.(שונא ישראל ולא שונא א"ה ) Gentile enemy)


C 6

a Ab. Sar.

26 a


32 b

d Baba Mez. 32 6, line 4

It is needless to follow the subject further. But more complete from bottom rebuke of Judaistic narrowness, as well as more full, generous, and spiritual world-teaching than that of Christ's Parable could not be imagined. The scenery and colouring are purely local. And here we should remember, that, while admitting the lawfulness of the widest application of details for homiletical purposes, we must take care not to press them in a strictly exegetical interpretation.'

As to many of these allegorisations, Calvin rightly observes: Scripturæ major habenda est reverentia, quam ut

germanum ejus sensum hac licentia trans-
figurare liceat.' In general, see Goebel,

u. s.



a Jer. Ber. 3a; Shabb. 134 a


Some one coming from the Holy City, the metropolis of Judaism, is pursuing the solitary desert-road, those twenty-one miles to Jericho, a district notoriously insecure, when he fell among robbers, who, having both stripped and inflicted on him strokes, went away leaving him just as he was,' half dead.' This is the first scene. The second opens with an expression which, theologically, as well as exegetically, is of the greatest interest. The word rendered 'by chance' (σvyκupía) occurs only in this place, for Scripture commonly views matters in relation to agents rather than to results. As already noted,3 the real meaning of the word is 'concurrence,' much like the corresponding Hebrew term (pb). And better definition could not be given, not, indeed, of 'Providence,' which is a heathen abstraction for which the Bible has no equivalent, but for the concrete reality of God's providing. He provides through a concurrence of circumstances, all in themselves natural and in the succession of ordinary causation (and this distinguishes it from the miracle), but the concurring of which is directed and overruled by Him. And this helps us to put aside those coarse tests of the reality of prayer and of the direct rule of God, which men sometimes propose. Such stately ships ride not in such shallow waters.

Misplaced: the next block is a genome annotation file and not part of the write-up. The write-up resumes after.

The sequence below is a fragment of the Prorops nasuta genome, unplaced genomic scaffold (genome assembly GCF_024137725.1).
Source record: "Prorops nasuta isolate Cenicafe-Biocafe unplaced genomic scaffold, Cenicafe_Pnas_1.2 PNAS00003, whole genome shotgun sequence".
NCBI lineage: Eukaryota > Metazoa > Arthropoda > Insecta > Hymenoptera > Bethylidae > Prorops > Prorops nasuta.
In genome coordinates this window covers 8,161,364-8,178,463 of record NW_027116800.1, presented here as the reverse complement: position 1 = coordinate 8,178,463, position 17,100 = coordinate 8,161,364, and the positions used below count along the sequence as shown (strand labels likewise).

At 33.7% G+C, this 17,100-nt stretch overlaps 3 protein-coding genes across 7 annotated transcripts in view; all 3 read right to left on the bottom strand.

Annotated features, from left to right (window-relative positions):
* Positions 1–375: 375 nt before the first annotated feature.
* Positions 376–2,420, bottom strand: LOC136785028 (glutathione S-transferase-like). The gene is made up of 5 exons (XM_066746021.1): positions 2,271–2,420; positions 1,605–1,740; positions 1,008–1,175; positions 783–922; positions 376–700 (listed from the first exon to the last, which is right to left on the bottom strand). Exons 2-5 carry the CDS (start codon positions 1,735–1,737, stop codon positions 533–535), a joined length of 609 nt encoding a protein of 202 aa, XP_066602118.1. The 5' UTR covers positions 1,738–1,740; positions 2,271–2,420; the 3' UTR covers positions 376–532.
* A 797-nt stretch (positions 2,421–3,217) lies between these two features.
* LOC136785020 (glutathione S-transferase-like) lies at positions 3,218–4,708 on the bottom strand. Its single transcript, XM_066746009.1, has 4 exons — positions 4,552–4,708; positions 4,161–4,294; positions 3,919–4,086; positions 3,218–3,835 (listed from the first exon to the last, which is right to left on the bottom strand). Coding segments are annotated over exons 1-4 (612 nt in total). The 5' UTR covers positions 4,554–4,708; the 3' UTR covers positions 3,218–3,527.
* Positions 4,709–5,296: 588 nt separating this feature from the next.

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It was by such a concurrence,' that, first a priest, then a Levite, came down that road, when each, successively, when he saw him, passed by over against (him).' It was the principle of questioning, 'Who is my neighbour?' which led both priest and Levite to such heartless conduct. Who knew what this wounded man was, and how he came to lie there; and were they called upon, in ignorance of this, to take all the trouble, perhaps incur the risk of life, which care of him would involve? Thus Judaism (in the persons of its chief representatives) had, by its exclusive attention to the letter, come to destroy the spirit of the Law. Happily, there came yet another that way, not only a stranger, but one despised, a semi-heathen Samaritan.1 He asked not who the man was, but what was his need. Whatever the wounded Jew might have felt towards him, the Samaritan proved a true neighbour.' He came towards him, and beholding him, he was moved with compassion.' His resolution was soon taken. He first bound up his wounds, and then, taking from his travelling provision wine and oil, made of them what was regarded as the common dressing for wounds.